The Yamaha RX-830 is a stereo audio and video receiver that was designed as part of Yamaha's "Natural Sound" line of home audio equipment. The receiver has a maximum 70W output, 0.015 per cent total harmonic distortion and 20 to 20,000 Hz. full-range audio signal. The Yamaha RX-830 receiver has been discontinued by Yamaha, but used units are still widely available, and some spare parts can still be found through private technicians. Most average consumers can diagnose some problems and fix them at home, including one common problem: a dead or very low output audio channel.
- Skill level:
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Things you need
- Padded workbench or flat surface
- Towel or blanket (optional)
- Screwdriver (if necessary)
- Replacement fuses
- Cable tester (optional)
Disconnect the cabling connecting the receiver to other audio components. Unplug the receiver's power cable from the wall or surge protector. Allow the device to rest for a few minutes if it has been on for a long time.
Place the receiver face down on a padded workbench or flat, steady surface with a towel on top to avoid scratching the receiver and work surface.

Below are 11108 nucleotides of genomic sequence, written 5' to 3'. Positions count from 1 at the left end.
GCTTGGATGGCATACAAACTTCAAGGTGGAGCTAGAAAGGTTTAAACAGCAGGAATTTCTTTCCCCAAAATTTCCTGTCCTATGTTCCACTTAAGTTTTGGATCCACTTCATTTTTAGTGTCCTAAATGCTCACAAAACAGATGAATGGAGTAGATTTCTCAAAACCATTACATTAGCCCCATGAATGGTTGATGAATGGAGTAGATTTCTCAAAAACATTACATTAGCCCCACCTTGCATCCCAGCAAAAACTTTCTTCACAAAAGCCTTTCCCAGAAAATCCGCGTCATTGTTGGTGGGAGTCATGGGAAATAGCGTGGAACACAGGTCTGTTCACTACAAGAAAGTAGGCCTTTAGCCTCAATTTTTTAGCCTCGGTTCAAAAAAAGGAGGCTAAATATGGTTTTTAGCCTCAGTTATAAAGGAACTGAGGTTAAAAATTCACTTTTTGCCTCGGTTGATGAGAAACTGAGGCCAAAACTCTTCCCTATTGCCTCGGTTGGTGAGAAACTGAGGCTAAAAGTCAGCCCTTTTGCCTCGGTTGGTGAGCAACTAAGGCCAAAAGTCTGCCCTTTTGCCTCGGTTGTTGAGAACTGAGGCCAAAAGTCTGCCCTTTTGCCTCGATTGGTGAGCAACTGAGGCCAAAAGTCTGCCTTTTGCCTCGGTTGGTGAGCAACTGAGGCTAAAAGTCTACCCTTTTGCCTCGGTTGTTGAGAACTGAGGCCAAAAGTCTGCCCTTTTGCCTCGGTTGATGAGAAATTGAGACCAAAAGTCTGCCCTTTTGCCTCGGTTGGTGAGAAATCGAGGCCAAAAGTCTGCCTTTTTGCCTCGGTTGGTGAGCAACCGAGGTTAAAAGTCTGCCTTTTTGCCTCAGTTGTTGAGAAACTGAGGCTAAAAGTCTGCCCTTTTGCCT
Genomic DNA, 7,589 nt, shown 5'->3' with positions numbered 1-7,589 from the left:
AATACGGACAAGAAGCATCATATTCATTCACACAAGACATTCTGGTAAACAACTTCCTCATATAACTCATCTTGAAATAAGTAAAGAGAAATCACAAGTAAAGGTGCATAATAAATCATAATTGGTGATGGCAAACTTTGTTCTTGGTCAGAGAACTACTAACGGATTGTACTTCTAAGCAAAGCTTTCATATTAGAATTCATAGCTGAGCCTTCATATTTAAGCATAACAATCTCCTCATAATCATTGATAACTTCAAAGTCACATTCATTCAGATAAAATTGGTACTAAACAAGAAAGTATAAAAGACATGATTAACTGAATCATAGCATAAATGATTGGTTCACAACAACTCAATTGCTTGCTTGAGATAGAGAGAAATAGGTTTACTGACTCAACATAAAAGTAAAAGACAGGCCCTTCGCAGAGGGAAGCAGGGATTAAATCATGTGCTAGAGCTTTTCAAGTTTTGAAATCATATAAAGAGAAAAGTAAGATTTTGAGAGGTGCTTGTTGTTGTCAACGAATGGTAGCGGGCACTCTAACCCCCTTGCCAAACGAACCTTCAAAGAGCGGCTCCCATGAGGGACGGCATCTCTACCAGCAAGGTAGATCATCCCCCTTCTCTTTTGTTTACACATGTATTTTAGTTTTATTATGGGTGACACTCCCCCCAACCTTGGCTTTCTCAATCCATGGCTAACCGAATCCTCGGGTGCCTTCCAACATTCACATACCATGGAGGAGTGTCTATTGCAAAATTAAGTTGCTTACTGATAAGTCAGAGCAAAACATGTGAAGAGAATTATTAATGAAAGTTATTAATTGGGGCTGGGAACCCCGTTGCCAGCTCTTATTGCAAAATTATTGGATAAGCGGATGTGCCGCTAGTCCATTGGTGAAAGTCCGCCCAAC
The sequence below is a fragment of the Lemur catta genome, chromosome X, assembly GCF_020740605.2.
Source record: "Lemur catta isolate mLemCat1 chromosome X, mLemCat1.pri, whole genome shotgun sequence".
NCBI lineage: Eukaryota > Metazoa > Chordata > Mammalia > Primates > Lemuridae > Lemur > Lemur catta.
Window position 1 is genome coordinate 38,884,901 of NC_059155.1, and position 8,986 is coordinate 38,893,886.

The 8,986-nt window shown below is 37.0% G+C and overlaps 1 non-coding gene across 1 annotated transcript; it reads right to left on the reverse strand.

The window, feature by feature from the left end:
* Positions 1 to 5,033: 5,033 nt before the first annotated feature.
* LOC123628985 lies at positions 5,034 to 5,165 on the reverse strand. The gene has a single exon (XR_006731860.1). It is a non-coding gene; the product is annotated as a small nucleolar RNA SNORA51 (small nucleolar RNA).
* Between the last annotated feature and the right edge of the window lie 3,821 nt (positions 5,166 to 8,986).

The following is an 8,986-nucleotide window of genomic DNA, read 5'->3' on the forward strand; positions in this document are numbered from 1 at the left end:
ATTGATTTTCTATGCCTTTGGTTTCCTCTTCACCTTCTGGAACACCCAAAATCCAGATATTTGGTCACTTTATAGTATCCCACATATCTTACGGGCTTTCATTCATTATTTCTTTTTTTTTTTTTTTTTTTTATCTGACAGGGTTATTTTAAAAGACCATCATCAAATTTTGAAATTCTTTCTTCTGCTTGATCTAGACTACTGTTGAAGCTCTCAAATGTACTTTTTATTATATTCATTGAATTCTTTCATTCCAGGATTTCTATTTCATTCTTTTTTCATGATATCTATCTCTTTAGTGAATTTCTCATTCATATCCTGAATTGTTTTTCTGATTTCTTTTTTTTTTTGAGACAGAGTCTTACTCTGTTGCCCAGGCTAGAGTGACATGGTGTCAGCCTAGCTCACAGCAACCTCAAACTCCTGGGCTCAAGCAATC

Locate the fuse panel or area where the fuses are kept on the back of the receiver. Remove the main power fuses for the offending channel. If the fuse panel requires removal, a regular screwdriver usually works.
Check the fuses under a bright lamp to see if they are blown or have cracked filaments. Even a small crack in the filament of a fuse can result in low volume output and improper function. A fuse that is fully blown is generally black around the edges of the glass tubing or on the silver contacts.
Replace any damaged or blown fuses with a new fuse of the same type. Never use a fuse that has a different voltage than required. This can result in serious internal damage to the amplifier over time or simply keep the amplifier from functioning properly.
Move the amplifier back into place and connect it to the audio components. Plug the power cable in and check to make sure that the device is working.
Tips and warnings
- If fuses do not seem to be the problem, test the cabling with a cable tester for continuity or by using the cable on an audio device that you know is working properly.
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